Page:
Part 2: Learning May Not Be Simple–The Student’s Perspective

In Part One of our “Learning May Not Be Simple” series, we discussed the complexities of presenting new information in an average classroom, as well as how a teacher’s management of the class can influence the learning process.  The following highlights the student’s perspective and the complications of understanding new information, particularly for high school students, who are subject to…

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ACT vs. SAT

Since college admissions officers will consider the highest score of either the SAT or ACT (and in some cases mix and match the highest subsection scores from multiple SAT test dates, aka “Superscoring”), then students often ask me, “Should I take both tests?”   Students are usually trying to determine which test will merit them the highest score, to stay as…

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Learn HOW to Learn: The Legacy of Mr. Coombs

At this time of the school year–after first semester grades and well-into the next semester–I receive increased requests for tutor referrals.  Parents and students naturally assume that a less than expected grade in a class is due to content deficit–that somehow the student just “isn’t getting it”; “it” being the ideas and concepts presented in class. The actual issue may…

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“Talk With Your Teacher”: Not Always a Simple Task

“Talk with your teacher” is usually advice that parents give to their high school aged student when an academic issue arises.  Teens can typically have the following reactions to their parents’ suggestion: they silently agree, then don’t actually talk with the teacher or they protest, with reasons about the teacher not liking them or being unavailable or they’d rather deal…

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The Wisdom of Our Parents

Do any of the following concerns sound familiar? “Is my student motivated enough?”  “I don’t want to be a nag.  How much do I remind my high school student to get her/his homework done?”  “When do teenagers normally start taking greater responsibility for their homework and academic achievement?”  I don’t want my daughter/son to lose out on any opportunities for…

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Academic Cheating: No Simple Explanations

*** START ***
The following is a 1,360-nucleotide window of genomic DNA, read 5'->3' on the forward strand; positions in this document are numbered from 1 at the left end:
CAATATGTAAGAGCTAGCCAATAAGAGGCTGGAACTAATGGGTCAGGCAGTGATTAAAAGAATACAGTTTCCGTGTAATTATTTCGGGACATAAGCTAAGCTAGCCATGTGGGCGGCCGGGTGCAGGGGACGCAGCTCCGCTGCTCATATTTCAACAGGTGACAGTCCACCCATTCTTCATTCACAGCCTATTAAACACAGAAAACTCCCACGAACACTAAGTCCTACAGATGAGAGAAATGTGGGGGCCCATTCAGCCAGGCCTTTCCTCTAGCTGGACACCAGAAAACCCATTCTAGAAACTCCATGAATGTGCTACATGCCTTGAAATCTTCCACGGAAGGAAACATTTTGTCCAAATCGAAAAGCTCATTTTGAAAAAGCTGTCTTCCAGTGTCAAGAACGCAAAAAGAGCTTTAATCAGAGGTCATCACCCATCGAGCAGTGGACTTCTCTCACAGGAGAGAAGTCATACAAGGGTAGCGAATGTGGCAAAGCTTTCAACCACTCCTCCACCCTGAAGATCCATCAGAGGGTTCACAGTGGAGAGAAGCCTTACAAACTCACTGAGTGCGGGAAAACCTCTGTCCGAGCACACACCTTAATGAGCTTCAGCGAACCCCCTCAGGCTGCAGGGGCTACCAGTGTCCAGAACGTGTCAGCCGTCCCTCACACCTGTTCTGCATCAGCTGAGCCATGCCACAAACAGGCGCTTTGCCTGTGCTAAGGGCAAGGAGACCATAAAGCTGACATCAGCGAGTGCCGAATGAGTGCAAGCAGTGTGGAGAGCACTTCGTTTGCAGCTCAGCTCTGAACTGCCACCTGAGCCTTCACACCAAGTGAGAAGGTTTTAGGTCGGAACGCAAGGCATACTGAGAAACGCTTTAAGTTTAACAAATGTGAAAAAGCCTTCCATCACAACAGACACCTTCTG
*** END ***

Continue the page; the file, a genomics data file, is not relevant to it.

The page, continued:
Harvard recently required 60 students to withdraw for up to two years, after being found responsible for cheating on a take-home final essay exam last spring.  (The students will be eligible to re-enroll after the forced withdrawal period is over.)  Is it surprising that Harvard students cheat?  Or surprising that 125 students, about half the total government class were accused…

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The Inventors Dilemma

A fun excerpt: dedicated to all the curious and hands-on students who tend to create certain “stress” for their parents, and generally, the adult population around them. Did you know?  As a child, [Thomas] Edison’s home laboratory often produced explosions that shook the house and upset his father. The hard work it took to make a successful electric light inspired…

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The Classroom Transition from Anonymity to Known

The dictionary defines teaching as, “showing or explaining”, and explain in its simplest terms is “to make clear, make plain.”  Making plain takes time and a dialogue to be sure each person within the exchange is in agreement, so with a class of 35 students and one teacher, one can come up with creative ways to “check for understanding”–hand signals,…

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The Human Element of Learning

In the relationship between the student and the teacher, when the personalities are in sync, then you know it.  A conflict–temporary or more on-going–can skew learning and create longer lasting consequences than just the school year.  Understanding any conflict, objectively, takes some effort on the teenager’s, parent’s and teacher’s parts.    What’s a general complaint?  What’s a genuine concern or…

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B.A. in Common Sense

“Common sense can be uncommon.”–Art Baird Every parent knows with certainty their kid is smart.  As Montaigne said, “Everyman has within himself the entire human condition.”  Yet, what does smart mean?  How smart is smart? Is our current generation of budding adults–actually legally an adult–but mere months away from teenager-dome, lacking common sense?  Have we, as a society, prized intellectual…

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Making the Most of Back to School Nights

Making the most of Back to School Night is a tricky proposition–especially for middle and high school parents, who may only spend 10-15 minutes in each of their student’s 6 classrooms–not much time after the teacher completes her/his presentation and 20 other parents are asking questions.   Plus, Back to School Night is usually 2-3 weeks after school starts, so a…

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